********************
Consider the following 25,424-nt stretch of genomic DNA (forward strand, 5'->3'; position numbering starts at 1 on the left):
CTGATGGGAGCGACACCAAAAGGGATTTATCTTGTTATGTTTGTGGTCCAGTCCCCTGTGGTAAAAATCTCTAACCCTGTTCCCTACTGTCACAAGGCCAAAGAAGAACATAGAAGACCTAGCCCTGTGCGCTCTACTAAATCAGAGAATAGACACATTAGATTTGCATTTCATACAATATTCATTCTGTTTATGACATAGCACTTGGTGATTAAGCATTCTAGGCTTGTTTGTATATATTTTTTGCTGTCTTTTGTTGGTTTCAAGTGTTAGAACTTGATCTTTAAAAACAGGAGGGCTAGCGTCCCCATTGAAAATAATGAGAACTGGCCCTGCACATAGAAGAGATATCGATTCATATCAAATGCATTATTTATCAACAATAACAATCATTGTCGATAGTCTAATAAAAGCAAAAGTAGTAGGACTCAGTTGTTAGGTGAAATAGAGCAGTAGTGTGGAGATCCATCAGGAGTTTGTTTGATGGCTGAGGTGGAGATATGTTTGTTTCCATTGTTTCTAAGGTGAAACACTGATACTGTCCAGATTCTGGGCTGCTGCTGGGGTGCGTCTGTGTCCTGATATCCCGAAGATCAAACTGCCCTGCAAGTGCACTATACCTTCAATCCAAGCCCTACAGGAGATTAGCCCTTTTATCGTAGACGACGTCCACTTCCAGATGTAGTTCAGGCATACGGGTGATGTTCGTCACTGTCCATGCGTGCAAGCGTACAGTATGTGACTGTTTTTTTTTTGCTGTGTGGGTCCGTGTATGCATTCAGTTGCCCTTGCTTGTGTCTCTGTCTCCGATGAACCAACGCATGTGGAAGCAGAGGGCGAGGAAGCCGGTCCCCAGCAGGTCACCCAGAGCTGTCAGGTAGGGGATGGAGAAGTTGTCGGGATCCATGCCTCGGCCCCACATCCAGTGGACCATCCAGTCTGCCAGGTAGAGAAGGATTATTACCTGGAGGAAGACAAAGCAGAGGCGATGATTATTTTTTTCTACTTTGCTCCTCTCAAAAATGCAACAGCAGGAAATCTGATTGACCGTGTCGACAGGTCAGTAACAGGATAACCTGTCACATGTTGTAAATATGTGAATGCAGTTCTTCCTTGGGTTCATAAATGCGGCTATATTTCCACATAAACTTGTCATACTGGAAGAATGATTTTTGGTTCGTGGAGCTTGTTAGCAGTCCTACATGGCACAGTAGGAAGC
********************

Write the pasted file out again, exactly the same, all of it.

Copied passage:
Consider the following 25,424-nt stretch of genomic DNA (forward strand, 5'->3'; position numbering starts at 1 on the left):
CTGATGGGAGCGACACCAAAAGGGATTTATCTTGTTATGTTTGTGGTCCAGTCCCCTGTGGTAAAAATCTCTAACCCTGTTCCCTACTGTCACAAGGCCAAAGAAGAACATAGAAGACCTAGCCCTGTGCGCTCTACTAAATCAGAGAATAGACACATTAGATTTGCATTTCATACAATATTCATTCTGTTTATGACATAGCACTTGGTGATTAAGCATTCTAGGCTTGTTTGTATATATTTTTTGCTGTCTTTTGTTGGTTTCAAGTGTTAGAACTTGATCTTTAAAAACAGGAGGGCTAGCGTCCCCATTGAAAATAATGAGAACTGGCCCTGCACATAGAAGAGATATCGATTCATATCAAATGCATTATTTATCAACAATAACAATCATTGTCGATAGTCTAATAAAAGCAAAAGTAGTAGGACTCAGTTGTTAGGTGAAATAGAGCAGTAGTGTGGAGATCCATCAGGAGTTTGTTTGATGGCTGAGGTGGAGATATGTTTGTTTCCATTGTTTCTAAGGTGAAACACTGATACTGTCCAGATTCTGGGCTGCTGCTGGGGTGCGTCTGTGTCCTGATATCCCGAAGATCAAACTGCCCTGCAAGTGCACTATACCTTCAATCCAAGCCCTACAGGAGATTAGCCCTTTTATCGTAGACGACGTCCACTTCCAGATGTAGTTCAGGCATACGGGTGATGTTCGTCACTGTCCATGCGTGCAAGCGTACAGTATGTGACTGTTTTTTTTTTGCTGTGTGGGTCCGTGTATGCATTCAGTTGCCCTTGCTTGTGTCTCTGTCTCCGATGAACCAACGCATGTGGAAGCAGAGGGCGAGGAAGCCGGTCCCCAGCAGGTCACCCAGAGCTGTCAGGTAGGGGATGGAGAAGTTGTCGGGATCCATGCCTCGGCCCCACATCCAGTGGACCATCCAGTCTGCCAGGTAGAGAAGGATTATTACCTGGAGGAAGACAAAGCAGAGGCGATGATTATTTTTTTCTACTTTGCTCCTCTCAAAAATGCAACAGCAGGAAATCTGATTGACCGTGTCGACAGGTCAGTAACAGGATAACCTGTCACATGTTGTAAATATGTGAATGCAGTTCTTCCTTGGGTTCATAAATGCGGCTATATTTCCACATAAACTTGTCATACTGGAAGAATGATTTTTGGTTCGTGGAGCTTGTTAGCAGTCCTACATGGCACAGTAGGAAGC